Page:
“The Barber Shop Theory”

A recent article in the journal Science by a team of scientists at the University of Illinois at Urbana-Champaign, led by Professors J. Bruce Bostock, who heads the university’s Institute for the Study of Human Behavior, and Stephen P. H. Bostocks, associate professor of psychology at the university, has uncovered an intriguing theory that may explain the behavior of some people, at least in part, by understanding how they acquire their preferences.

In their paper, published online March 2 in Science, the researchers outline what they believe is the first experimental proof that a preference for a particular item, say a pair of socks, could be explained by a preference at the very top of the list for a certain type of item.

The first item on the list, according to the theory, is a pair.

The second item is a single item.

The third item is two items.

And so on.

The paper’s lead author, Prof. Bruce A. Bousquet, professor of neuroscience and behavioral sciences at the UIC, and his colleagues began by testing the theory on people in a group of participants who were shown pairs of socks and were asked to indicate which item they preferred.

“We wanted to test the hypothesis that the sock preference was the result of a simple process,” said Bousett.

“So we decided to use pairs of pairs of objects as an example.

So we took the socks of two pairs of people and asked them to indicate a pair, a single, or a pair and a single.”

The experimenters asked each person to rate the sock, the single, the pair and the single.

Then they showed the people a series of pictures of identical items, like a pair-studded cookie and a cookie with an opening.

Each person was presented with a picture of the same pair of objects.

Each time, the experimenters showed a picture to a second person who was presented the same pairs of identical pictures.

Each time, all participants correctly identified which item was the sock.

But the more pairs of items people had to choose from, the more they preferred the single item, the two items, the three items and the four items.

When presented with the same pictures again, the participants who had to make the choice between the single and the two-item were more likely to select the single or the two item.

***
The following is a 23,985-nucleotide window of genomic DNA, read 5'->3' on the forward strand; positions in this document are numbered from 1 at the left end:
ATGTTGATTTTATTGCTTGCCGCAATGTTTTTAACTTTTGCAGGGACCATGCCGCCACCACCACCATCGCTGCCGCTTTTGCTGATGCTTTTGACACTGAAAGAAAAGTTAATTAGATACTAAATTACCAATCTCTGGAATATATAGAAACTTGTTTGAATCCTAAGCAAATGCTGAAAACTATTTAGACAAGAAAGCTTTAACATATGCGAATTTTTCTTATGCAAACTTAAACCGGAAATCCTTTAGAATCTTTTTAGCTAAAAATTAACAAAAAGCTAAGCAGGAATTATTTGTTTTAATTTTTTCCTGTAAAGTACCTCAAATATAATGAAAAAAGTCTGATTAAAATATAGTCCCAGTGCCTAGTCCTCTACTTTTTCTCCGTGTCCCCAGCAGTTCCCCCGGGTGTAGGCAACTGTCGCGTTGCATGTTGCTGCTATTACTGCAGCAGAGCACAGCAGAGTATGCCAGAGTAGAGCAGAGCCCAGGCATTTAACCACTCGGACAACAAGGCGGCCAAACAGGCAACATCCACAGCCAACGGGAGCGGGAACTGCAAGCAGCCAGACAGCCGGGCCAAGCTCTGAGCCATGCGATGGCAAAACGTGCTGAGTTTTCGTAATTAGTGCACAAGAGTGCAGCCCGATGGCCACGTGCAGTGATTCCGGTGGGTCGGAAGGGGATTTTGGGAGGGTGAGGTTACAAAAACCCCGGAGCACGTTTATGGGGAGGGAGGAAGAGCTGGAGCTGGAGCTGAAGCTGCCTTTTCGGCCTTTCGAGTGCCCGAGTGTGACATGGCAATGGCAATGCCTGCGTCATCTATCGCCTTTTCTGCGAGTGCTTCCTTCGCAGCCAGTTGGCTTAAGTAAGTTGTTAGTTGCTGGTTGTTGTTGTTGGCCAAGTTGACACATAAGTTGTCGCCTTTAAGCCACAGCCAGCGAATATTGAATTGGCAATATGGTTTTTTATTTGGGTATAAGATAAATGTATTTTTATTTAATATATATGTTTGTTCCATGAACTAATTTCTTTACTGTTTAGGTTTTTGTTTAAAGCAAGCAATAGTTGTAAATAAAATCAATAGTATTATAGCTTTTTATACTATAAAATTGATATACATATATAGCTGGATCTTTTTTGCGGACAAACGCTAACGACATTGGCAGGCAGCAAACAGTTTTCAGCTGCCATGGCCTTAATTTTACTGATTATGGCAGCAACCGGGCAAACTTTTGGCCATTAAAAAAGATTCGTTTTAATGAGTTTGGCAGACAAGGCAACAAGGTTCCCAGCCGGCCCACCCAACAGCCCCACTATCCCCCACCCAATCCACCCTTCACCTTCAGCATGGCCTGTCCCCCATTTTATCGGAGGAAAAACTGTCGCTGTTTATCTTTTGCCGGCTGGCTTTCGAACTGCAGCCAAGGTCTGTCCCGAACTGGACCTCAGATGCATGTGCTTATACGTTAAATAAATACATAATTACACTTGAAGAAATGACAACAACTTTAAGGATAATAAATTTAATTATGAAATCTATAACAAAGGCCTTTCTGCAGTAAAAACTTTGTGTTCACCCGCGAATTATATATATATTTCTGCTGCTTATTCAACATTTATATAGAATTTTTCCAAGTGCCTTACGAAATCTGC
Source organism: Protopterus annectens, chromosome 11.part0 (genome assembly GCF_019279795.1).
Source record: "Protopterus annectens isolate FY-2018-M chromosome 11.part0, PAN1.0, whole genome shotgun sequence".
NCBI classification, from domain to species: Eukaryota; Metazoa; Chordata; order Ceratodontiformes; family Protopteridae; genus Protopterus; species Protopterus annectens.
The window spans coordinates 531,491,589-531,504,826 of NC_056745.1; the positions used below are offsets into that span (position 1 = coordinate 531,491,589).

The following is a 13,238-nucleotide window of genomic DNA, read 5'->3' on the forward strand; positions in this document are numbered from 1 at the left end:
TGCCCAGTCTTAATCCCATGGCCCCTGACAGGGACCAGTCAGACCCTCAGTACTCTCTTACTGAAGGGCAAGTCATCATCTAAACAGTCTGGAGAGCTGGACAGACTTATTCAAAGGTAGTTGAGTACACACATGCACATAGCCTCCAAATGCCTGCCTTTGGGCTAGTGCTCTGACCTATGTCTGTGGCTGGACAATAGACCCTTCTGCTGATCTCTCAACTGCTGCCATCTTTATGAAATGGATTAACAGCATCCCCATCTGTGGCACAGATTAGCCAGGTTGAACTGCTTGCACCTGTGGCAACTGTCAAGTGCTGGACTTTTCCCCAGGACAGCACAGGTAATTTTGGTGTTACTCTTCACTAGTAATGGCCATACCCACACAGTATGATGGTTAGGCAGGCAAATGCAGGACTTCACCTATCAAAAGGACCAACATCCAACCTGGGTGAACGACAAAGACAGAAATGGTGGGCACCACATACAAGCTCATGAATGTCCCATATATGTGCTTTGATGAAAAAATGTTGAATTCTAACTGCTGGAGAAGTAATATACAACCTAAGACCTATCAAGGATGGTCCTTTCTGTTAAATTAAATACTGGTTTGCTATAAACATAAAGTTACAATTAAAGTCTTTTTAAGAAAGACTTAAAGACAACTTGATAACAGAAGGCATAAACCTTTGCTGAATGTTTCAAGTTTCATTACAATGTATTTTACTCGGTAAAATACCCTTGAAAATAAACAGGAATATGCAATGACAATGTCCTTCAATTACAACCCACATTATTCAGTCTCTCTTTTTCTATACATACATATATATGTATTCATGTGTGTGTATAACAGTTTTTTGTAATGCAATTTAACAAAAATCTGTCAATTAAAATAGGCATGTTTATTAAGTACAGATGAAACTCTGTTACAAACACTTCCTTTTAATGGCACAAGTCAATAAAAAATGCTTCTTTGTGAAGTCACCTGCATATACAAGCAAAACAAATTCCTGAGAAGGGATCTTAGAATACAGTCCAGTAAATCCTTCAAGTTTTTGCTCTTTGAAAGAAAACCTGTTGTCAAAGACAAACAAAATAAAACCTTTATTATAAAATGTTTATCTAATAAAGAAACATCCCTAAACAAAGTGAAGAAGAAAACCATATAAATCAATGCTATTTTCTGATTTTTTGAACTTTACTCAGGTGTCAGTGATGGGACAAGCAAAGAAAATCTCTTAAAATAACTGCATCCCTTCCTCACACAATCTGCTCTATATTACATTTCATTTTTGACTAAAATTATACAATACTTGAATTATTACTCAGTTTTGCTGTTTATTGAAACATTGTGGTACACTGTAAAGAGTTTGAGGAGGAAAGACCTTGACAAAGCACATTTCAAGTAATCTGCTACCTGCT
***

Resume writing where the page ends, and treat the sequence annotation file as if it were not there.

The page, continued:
But when the experimenter showed the same images to a third person who did not have to make a choice, the people who had the most to choose between the items were more inclined to choose the single items and those who had more to choose were more willing to select two items over three.

To test whether the people made the correct choices by themselves, the scientists asked the experiment to give each participant a choice of two different items from a list of possible choices.

The researchers found that the participants made the same correct choices as the first person, but when they were told to choose one of the three item choices, the difference in their answers became even more pronounced.

When asked to make that same choice from two items instead, the subjects made the choice of the single rather than the two or the three.

When they were shown a third picture of an identical pair of items, there was a similar effect.

These results suggest that when people have a limited number of options, they will often choose the item they prefer to the one that is most likely to help them accomplish the task, said Bosticks.

The findings also provide insight into why people may have a preference in the first place.

It may be because the items on the item list are more familiar to the person than the individual might like, or the item could be more important than the item itself, said H. Eric P. Soper, a professor of sociology and cognitive science at the Indiana University at Bloomington, who was not involved in the research.

Or perhaps the person has a strong personal attachment to the item.

They might have been raised in a home where they’ve seen that the items are associated with specific people, said P. Richard H. Sauer, a research associate in the department of psychology and the director of the UIB Department of Psychological Sciences.

“I think these findings are a powerful indication that people have the ability to pick out items from the items around them and to infer meaning from their choices,” he said.

Possibly the most intriguing part of the research, said Soper of the University, is the finding that the two types of item preferences appear to be different from one another, with the one for the single being more strongly associated with the preferences of older adults and the one associated with older people and women.

Even so, the research is not yet conclusive, he said, and it’s possible that the results are just correlational, or that some people’s preferences are not influenced by the items they have to choose.

In any case, the